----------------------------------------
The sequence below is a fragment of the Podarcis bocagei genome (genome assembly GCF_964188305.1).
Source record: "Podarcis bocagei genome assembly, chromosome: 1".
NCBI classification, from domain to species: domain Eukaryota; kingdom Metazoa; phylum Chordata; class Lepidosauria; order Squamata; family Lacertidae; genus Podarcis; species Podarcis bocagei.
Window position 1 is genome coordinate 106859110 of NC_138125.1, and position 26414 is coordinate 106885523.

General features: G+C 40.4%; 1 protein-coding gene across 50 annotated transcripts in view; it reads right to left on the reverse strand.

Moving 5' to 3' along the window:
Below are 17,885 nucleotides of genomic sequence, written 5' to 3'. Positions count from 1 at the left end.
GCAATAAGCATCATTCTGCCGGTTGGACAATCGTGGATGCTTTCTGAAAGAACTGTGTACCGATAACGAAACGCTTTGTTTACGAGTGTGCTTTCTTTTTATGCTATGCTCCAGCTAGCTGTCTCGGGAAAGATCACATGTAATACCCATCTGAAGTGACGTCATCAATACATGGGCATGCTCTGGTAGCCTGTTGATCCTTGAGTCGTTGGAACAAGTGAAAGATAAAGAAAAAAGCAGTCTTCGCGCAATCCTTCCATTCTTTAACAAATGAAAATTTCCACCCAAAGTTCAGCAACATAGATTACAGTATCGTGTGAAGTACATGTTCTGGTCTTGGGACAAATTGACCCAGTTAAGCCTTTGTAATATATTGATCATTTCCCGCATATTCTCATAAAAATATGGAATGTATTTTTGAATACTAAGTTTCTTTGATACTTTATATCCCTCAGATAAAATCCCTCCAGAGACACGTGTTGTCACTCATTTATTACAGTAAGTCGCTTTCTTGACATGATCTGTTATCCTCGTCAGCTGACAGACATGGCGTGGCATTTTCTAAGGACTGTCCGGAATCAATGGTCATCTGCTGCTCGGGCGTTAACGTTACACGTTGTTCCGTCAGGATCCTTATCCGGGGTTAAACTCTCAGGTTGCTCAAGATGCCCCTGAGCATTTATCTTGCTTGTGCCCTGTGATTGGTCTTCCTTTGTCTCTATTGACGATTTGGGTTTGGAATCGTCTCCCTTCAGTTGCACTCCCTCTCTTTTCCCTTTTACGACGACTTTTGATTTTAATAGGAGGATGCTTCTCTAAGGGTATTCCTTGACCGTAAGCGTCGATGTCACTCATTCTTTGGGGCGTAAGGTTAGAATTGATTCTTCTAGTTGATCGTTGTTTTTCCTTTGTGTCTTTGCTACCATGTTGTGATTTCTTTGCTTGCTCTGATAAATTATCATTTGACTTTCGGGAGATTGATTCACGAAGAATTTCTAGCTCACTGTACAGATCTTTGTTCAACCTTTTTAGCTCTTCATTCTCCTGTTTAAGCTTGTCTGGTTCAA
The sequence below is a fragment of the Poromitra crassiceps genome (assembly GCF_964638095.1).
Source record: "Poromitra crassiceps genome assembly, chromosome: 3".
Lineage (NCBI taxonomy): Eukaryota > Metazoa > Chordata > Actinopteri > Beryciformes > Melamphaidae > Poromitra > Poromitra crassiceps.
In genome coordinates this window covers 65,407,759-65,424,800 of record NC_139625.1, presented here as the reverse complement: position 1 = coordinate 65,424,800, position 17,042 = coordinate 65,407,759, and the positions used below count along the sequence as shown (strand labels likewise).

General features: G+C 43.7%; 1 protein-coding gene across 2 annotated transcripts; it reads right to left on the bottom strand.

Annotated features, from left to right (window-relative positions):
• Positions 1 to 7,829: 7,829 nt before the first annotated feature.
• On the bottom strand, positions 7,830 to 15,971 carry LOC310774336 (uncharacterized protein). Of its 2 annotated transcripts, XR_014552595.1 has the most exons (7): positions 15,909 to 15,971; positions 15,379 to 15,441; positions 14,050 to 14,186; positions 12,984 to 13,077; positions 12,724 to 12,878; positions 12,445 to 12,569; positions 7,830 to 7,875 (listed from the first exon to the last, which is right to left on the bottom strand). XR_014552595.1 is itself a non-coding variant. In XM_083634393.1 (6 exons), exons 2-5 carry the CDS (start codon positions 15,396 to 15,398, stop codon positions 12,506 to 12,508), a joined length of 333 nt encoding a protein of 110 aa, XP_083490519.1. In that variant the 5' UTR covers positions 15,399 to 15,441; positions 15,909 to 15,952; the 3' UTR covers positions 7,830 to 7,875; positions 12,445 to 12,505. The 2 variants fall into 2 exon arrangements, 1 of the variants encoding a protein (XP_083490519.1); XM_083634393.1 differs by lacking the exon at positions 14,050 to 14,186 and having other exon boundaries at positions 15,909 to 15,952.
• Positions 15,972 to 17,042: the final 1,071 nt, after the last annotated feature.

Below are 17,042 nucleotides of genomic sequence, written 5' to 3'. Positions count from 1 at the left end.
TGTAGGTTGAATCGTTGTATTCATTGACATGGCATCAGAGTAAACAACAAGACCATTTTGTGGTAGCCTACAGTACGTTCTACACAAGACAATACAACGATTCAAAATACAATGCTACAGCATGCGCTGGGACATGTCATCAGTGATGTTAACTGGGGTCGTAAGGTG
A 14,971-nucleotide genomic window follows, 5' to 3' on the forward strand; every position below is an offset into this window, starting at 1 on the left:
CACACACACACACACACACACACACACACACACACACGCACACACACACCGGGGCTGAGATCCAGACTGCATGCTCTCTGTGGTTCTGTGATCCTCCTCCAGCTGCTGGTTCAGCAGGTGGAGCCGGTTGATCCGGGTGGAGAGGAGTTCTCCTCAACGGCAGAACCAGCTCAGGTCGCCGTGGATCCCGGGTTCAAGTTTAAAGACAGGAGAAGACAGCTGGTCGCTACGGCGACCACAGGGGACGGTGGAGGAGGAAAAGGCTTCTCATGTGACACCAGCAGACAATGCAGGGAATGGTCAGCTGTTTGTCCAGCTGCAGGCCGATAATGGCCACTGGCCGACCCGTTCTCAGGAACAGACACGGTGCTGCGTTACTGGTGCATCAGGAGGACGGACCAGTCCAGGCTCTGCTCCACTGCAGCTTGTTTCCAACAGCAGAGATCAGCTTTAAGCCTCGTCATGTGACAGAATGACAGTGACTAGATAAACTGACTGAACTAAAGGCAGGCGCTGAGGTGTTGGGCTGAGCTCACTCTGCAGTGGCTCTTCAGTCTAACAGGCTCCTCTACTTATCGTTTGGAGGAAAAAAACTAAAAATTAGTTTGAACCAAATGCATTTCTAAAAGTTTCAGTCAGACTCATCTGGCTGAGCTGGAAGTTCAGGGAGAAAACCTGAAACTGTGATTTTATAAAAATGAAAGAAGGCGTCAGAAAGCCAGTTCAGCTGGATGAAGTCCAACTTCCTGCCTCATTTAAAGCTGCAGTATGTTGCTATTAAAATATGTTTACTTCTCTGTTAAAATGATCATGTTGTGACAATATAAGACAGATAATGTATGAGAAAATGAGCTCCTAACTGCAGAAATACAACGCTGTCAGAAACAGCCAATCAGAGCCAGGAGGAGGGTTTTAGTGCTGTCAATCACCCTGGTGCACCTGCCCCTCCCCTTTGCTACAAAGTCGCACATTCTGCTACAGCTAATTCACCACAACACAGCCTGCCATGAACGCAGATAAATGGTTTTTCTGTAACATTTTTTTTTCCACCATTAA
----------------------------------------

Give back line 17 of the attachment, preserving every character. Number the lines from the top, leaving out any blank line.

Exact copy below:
• Positions 15,972 to 17,042: the final 1,071 nt, after the last annotated feature.